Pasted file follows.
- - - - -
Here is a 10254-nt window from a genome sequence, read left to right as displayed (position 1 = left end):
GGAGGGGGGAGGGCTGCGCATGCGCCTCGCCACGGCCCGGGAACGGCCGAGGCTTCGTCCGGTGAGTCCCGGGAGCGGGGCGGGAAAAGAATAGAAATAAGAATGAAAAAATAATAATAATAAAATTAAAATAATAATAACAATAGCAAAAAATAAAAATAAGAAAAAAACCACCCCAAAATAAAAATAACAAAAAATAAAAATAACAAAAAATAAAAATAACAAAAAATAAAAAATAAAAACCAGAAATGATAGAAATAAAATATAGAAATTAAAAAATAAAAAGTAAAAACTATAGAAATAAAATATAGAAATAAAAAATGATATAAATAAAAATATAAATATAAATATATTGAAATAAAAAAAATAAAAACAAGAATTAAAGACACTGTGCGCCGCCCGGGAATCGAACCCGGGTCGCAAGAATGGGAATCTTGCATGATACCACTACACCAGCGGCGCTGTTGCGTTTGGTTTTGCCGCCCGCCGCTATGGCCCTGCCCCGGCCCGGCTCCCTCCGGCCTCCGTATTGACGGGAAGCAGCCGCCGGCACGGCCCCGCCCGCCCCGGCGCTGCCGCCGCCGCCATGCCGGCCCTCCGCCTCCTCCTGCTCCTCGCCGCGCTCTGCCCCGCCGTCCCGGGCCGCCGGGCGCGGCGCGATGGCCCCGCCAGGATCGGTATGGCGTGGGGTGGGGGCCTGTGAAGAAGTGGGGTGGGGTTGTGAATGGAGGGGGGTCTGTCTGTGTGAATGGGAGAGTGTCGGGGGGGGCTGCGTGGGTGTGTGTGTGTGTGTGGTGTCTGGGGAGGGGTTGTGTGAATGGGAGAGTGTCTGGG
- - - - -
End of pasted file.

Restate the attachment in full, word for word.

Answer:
Here is a 10254-nt window from a genome sequence, read left to right as displayed (position 1 = left end):
GGAGGGGGGAGGGCTGCGCATGCGCCTCGCCACGGCCCGGGAACGGCCGAGGCTTCGTCCGGTGAGTCCCGGGAGCGGGGCGGGAAAAGAATAGAAATAAGAATGAAAAAATAATAATAATAAAATTAAAATAATAATAACAATAGCAAAAAATAAAAATAAGAAAAAAACCACCCCAAAATAAAAATAACAAAAAATAAAAATAACAAAAAATAAAAATAACAAAAAATAAAAAATAAAAACCAGAAATGATAGAAATAAAATATAGAAATTAAAAAATAAAAAGTAAAAACTATAGAAATAAAATATAGAAATAAAAAATGATATAAATAAAAATATAAATATAAATATATTGAAATAAAAAAAATAAAAACAAGAATTAAAGACACTGTGCGCCGCCCGGGAATCGAACCCGGGTCGCAAGAATGGGAATCTTGCATGATACCACTACACCAGCGGCGCTGTTGCGTTTGGTTTTGCCGCCCGCCGCTATGGCCCTGCCCCGGCCCGGCTCCCTCCGGCCTCCGTATTGACGGGAAGCAGCCGCCGGCACGGCCCCGCCCGCCCCGGCGCTGCCGCCGCCGCCATGCCGGCCCTCCGCCTCCTCCTGCTCCTCGCCGCGCTCTGCCCCGCCGTCCCGGGCCGCCGGGCGCGGCGCGATGGCCCCGCCAGGATCGGTATGGCGTGGGGTGGGGGCCTGTGAAGAAGTGGGGTGGGGTTGTGAATGGAGGGGGGTCTGTCTGTGTGAATGGGAGAGTGTCGGGGGGGGCTGCGTGGGTGTGTGTGTGTGTGTGGTGTCTGGGGAGGGGTTGTGTGAATGGGAGAGTGTCTGGG